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Son of Olczyk grateful for support

Says he's confident broadcaster will beat colon cancer

NHL.com @NHL

Eddie Olczyk Jr., the son of former NHL forward and NBC Sports hockey analyst Eddie Olczyk, released the following statement Thursday on Twitter in response to countless messages the family has received after his father was diagnosed with colon cancer last week:

Tweet from @Edzo16: Thank you for your support... pic.twitter.com/MdKuObmPr6

"After what has been a very emotional number of days for my family, I'd like to say thank you for the unbelievable amount of support we have received," said Olczyk Jr., an assistant hockey coach at Bemidji State University. "The hockey world is something we wouldn't trade for anything, and the positivity and encouraging messages that have come our way during this unexpected and difficult time has truly been incredible. My dad is the strongest person I know. He's a fighter to the core and is going to beat this. He's going to go pound for pound with this disease and be standing with his hands in the air at the end as he did 361 times in his career. He's said to us for years, 'The true colors of someone, some team, or some thing are not when times are good, but when times are tough.' He's a phenomenal teacher of the greatest game in the world and will now be showing everyone how he will overcome this obstacle. He'll be back on his feet, in the booth, and at the track in no time. This [I] know."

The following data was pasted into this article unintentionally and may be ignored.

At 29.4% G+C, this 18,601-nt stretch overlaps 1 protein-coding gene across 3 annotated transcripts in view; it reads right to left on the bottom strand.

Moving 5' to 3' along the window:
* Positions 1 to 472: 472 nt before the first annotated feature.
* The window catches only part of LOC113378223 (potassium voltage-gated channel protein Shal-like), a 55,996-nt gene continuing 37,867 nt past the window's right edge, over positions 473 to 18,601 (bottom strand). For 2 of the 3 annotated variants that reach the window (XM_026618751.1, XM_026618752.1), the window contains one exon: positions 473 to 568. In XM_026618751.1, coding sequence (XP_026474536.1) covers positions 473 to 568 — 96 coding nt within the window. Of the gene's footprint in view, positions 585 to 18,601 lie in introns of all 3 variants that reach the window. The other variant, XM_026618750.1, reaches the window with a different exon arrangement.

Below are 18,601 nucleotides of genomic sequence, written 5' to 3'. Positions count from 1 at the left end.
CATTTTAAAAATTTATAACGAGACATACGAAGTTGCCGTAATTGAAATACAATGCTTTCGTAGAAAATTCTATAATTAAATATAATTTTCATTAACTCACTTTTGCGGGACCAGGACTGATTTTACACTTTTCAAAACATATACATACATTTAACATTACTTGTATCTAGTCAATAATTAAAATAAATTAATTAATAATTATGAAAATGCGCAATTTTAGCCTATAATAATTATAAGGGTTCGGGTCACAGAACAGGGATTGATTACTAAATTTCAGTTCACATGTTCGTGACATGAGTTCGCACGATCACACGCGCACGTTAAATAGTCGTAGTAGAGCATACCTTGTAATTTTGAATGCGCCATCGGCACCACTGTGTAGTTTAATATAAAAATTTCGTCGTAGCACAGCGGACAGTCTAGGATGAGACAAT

Olczyk, who turns 51 on Aug. 16, has been the in-game analyst for Chicago Blackhawks games on Comcast SportsNet Chicago and WGN-TV since the 2006-07 season. He's been the lead hockey analyst for NBC Sports since 2007, working regularly with play-by-play announcer Mike "Doc" Emrick. In the past two years, he also has covered Triple Crown and other major horse racing events for NBC.

He was selected by the Blackhawks with the third pick in the 1984 NHL Draft, and played five seasons for them (1984-87, 1998-2000). He had 794 points (342 goals, 452 assists) in 1,031 games for the Blackhawks, Pittsburgh Penguins, Los Angeles Kings, Winnipeg Jets, New York Rangers and Toronto Maple Leafs, and was part of the Rangers' 1994 Stanley Cup championship. He coached the Penguins for two seasons between 2003-05, going 31-64-10 with eight ties.

"I have been working with outstanding health care professionals and expect to be back in the broadcast booth after I complete my treatment," Olczyk said in a statement issued by the Blackhawks on Tuesday. "Having the support and encouragement from my family, the Chicago Blackhawks organization, NBC Sports and all my friends and fans means the world to me and will give me continued strength to beat this. My family and I appreciate privacy during this time as we focus our attention on my treatments."

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